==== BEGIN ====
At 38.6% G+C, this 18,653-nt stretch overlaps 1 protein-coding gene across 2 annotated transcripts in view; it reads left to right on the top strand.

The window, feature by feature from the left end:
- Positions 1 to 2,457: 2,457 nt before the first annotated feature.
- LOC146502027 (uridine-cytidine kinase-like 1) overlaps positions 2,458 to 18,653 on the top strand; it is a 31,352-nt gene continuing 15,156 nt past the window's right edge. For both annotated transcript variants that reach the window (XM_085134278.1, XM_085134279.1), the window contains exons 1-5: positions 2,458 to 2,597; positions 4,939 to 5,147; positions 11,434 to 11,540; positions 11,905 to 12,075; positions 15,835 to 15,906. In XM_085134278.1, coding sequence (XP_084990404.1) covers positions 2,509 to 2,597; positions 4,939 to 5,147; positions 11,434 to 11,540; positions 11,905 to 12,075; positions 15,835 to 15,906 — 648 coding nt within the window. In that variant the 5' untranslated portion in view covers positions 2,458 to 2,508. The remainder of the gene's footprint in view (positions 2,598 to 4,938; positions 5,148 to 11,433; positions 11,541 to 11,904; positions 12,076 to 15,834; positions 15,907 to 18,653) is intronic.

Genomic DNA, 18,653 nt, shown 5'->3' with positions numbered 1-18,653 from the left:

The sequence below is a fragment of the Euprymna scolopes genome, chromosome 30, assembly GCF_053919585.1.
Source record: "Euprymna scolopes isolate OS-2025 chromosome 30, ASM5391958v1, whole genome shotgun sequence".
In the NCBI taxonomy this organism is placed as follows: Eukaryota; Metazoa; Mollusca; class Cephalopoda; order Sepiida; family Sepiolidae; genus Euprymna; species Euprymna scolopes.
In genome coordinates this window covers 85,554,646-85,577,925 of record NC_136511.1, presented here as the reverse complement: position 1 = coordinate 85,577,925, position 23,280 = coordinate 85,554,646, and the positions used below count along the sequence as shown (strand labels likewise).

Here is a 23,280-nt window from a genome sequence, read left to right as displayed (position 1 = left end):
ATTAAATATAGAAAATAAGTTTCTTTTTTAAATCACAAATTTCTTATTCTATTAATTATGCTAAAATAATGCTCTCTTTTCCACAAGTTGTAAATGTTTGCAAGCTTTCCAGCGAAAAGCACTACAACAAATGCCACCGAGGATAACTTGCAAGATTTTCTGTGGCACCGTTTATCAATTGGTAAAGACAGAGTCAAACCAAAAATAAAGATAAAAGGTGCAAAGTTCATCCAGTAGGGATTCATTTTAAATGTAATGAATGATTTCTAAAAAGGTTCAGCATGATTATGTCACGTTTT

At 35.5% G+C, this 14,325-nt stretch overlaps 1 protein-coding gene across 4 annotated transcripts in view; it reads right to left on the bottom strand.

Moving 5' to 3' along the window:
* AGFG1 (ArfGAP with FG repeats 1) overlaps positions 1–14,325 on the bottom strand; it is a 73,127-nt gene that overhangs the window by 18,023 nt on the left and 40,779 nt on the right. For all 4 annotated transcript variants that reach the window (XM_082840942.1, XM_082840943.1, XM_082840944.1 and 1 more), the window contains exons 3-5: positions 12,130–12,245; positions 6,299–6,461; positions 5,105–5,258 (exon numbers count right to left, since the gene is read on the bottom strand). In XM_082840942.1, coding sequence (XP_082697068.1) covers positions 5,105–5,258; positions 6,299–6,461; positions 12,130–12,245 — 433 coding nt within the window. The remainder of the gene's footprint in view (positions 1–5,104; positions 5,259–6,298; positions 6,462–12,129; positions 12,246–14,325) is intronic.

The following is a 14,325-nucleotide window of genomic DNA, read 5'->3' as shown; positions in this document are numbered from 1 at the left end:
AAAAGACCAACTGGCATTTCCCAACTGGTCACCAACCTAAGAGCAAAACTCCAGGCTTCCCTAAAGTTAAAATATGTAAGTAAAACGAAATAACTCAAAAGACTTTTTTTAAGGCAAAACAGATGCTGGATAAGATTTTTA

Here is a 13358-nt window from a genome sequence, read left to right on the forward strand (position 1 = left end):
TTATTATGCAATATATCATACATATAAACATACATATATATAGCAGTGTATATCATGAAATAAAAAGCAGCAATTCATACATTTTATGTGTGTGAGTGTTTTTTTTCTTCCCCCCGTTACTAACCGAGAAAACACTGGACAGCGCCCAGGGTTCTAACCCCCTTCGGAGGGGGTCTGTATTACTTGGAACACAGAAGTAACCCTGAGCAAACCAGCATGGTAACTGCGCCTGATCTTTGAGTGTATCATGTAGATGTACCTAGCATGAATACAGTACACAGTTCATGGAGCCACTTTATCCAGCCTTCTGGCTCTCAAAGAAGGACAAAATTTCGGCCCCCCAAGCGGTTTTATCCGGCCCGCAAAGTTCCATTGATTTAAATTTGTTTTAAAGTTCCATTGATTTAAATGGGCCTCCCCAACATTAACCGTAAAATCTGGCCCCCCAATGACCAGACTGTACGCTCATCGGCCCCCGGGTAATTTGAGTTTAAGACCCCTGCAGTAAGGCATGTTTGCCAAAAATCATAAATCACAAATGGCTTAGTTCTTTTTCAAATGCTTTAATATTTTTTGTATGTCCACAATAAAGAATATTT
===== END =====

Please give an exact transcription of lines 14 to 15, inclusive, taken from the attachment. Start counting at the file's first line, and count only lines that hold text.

* AGFG1 (ArfGAP with FG repeats 1) overlaps positions 1–14,325 on the bottom strand; it is a 73,127-nt gene that overhangs the window by 18,023 nt on the left and 40,779 nt on the right. For all 4 annotated transcript variants that reach the window (XM_082840942.1, XM_082840943.1, XM_082840944.1 and 1 more), the window contains exons 3-5: positions 12,130–12,245; positions 6,299–6,461; positions 5,105–5,258 (exon numbers count right to left, since the gene is read on the bottom strand). In XM_082840942.1, coding sequence (XP_082697068.1) covers positions 5,105–5,258; positions 6,299–6,461; positions 12,130–12,245 — 433 coding nt within the window. The remainder of the gene's footprint in view (positions 1–5,104; positions 5,259–6,298; positions 6,462–12,129; positions 12,246–14,325) is intronic.

The following is a 14,325-nucleotide window of genomic DNA, read 5'->3' as shown; positions in this document are numbered from 1 at the left end: